We are a true accident litigation law firm. With two decades of experience, Premises Liability Attorney Steven Palermo heads the legal team at Palermo Law. He personally handles each client’s accident case from its inception through a conclusion. He has litigated hundreds of personal injury cases and won several million-dollar verdicts and settlements for his clients. He has a passion for helping injured people find justice in their fight against large multi-million-dollar insurance companies that try and minimize his client’s injuries. If you or a loved one has suffered serious injuries as a result of another person’s negligence and would like to schedule a free case evaluation from an experienced Long Island Slip and Fall and Trip and Fall Accident Attorney, call or email us today.
What happens if my dog bites someone? We can also arrange an in-home or hospital consultation with you. Further, we handle all Long Island dog bite cases on a contingency basis meaning we never charge a fee unless we win your case.
1. Any person who witnesses an attack or threatened attack, or in the case of a minor, an adult acting on behalf of such minor, may make a complaint of dog attacked my dog upon and a person, companion animal as defined in section three hundred fifty of this chapter, farm animal as defined in such section three hundred fifty, or a domestic animal as defined in subdivision seven of section one hundred eight of this article to a dog control officer or police officer of the appropriate municipality. Such an officer shall immediately inform the complainant of his or her right to commence a proceeding as provided in subdivision two of this section and, if there is reason to believe the dog is a dangerous dog, the officer shall forthwith commence such proceeding himself or herself.
2. Any person who witnesses an attack or threatened attack, or in the case of a minor, an adult acting on behalf of such minor, may, and any dog control officer or police officer as provided in subdivision one of this section shall make a complaint under oath or affirmation to any municipal judge or a justice of such attack or threatened attack. Thereupon, the judge or justice shall immediately determine if there is probable cause to believe the dog is a dangerous my dog bit someone should I put him down and, if so, shall issue an order to any dog control officer, peace officer, acting pursuant to his or her special duties, or police officer directing such officer to immediately seize such dog and hold the same pending judicial determination as provided in this section. Whether or not the judge or justice finds there is probable cause for such seizure, he or she shall, within five days and upon written notice of not less than two days to the owner of the dog, hold a hearing on the complaint. The petitioner shall have the burden at such hearing to prove the dog is a “dangerous dog” by clear and convincing evidence. If satisfied that the dog is a dangerous dog, the judge or justice shall then order neutering or spaying of the dog, microchipping of the dog and one or more of the following as deemed appropriate under the circumstances and as deemed necessary for the protection of the public:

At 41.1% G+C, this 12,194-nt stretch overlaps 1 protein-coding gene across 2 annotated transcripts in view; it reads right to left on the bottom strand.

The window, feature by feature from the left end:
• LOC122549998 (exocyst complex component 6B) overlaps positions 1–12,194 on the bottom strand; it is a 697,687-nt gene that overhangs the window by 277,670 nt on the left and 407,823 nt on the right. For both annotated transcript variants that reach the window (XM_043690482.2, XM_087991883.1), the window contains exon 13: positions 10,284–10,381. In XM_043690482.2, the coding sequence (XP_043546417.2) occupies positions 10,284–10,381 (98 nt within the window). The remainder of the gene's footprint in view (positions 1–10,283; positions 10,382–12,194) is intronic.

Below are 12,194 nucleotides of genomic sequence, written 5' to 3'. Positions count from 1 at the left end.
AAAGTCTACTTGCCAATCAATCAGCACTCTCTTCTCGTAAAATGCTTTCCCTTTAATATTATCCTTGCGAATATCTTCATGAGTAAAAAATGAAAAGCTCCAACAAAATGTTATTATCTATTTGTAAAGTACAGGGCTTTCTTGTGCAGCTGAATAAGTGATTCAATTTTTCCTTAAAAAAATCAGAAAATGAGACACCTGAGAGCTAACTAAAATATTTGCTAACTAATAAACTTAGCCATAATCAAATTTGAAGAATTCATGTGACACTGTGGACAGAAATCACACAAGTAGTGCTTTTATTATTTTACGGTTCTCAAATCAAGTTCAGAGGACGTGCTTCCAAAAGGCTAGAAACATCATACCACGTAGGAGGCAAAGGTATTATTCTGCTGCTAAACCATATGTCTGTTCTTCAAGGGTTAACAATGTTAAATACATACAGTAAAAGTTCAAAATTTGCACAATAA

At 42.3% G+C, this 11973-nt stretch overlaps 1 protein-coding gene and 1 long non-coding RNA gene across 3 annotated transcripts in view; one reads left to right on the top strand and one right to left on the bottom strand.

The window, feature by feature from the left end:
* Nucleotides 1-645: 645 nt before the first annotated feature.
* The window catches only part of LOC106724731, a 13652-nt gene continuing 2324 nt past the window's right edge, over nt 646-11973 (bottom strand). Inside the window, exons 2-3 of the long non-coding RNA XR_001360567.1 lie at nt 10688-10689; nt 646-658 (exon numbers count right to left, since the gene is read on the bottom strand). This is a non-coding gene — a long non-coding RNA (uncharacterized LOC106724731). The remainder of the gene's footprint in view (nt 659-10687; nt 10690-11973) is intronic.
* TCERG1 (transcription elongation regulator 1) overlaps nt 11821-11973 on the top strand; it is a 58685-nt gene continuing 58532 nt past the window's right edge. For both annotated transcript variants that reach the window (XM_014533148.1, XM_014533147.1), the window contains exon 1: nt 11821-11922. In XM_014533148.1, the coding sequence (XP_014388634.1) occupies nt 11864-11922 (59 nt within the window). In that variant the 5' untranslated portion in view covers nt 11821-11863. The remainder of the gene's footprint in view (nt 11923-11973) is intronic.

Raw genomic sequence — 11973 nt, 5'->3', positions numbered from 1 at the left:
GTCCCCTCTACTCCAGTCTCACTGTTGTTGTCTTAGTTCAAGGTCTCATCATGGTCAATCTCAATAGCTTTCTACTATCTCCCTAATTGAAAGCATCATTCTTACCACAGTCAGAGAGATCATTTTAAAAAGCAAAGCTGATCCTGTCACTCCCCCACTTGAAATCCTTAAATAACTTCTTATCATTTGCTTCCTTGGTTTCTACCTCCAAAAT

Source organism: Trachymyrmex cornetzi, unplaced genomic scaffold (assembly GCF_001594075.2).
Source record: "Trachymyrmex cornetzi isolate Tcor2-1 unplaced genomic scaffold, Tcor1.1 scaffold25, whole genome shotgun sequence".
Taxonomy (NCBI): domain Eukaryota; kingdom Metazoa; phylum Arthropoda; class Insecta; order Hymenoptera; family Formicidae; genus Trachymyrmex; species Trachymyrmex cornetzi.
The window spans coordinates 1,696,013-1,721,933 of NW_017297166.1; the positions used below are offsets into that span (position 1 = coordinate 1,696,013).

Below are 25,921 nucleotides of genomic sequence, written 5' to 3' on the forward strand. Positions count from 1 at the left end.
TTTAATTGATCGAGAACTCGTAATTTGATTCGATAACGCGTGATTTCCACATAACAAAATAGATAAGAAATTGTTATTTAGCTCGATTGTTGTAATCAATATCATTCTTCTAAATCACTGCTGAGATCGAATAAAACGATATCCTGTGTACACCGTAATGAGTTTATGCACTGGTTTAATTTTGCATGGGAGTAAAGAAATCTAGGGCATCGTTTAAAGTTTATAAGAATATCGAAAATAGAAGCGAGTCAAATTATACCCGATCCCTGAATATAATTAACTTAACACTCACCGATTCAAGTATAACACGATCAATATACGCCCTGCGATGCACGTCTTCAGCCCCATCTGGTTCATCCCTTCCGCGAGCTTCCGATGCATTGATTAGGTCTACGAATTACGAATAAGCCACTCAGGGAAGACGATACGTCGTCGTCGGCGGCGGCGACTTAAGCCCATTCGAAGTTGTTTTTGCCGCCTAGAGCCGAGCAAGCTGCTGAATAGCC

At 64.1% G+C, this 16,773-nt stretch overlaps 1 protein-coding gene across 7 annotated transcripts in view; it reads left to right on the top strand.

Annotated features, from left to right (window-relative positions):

(a) evaluation of the dog by a certified applied behaviorist, a board-certified veterinary behaviorist, or another recognized expert in the field and completion of training or other treatment as deemed appropriate by such expert. The owner of the dog shall be responsible for all costs associated with evaluations and training ordered under this section;
(b) secure, humane confinement of the dog for a period of time and in a manner deemed appropriate by the court but in all instances in a manner designed to (1) prevent the escape of the dog, (2) protect the public from unauthorized contact with the dog, and (3) to protect the dog from the elements pursuant to section three hundred fifty-three-b of this chapter. Such confinement shall not include lengthy periods of tying or chaining;
(c) restraint of the dog on a leash by an adult of at least twenty-one years of age whenever the dog is on public premises;
(d) muzzling the dog whenever it is on public premises in a manner that will prevent it from biting any person or animal, but that shall not injure the dog or interfere with its vision or respiration; or
(e) maintenance of a liability insurance policy in an amount determined by the court, but in no event in excess of one hundred thousand dollars for personal injury or death resulting from an attack by such dangerous dog.
3. Upon a finding that a dog is dangerous, the judge or justice may order humane euthanasia or permanent confinement of the dog if one of the following aggravating circumstances is established at the judicial hearing held pursuant to subdivision two of this section:
(a) the dog, without justification, attacked a person causing serious physical injury or death; or
(b) the dog has a known vicious propensity as evidenced by a previous unjustified attack on a person, which caused serious physical injury or death; or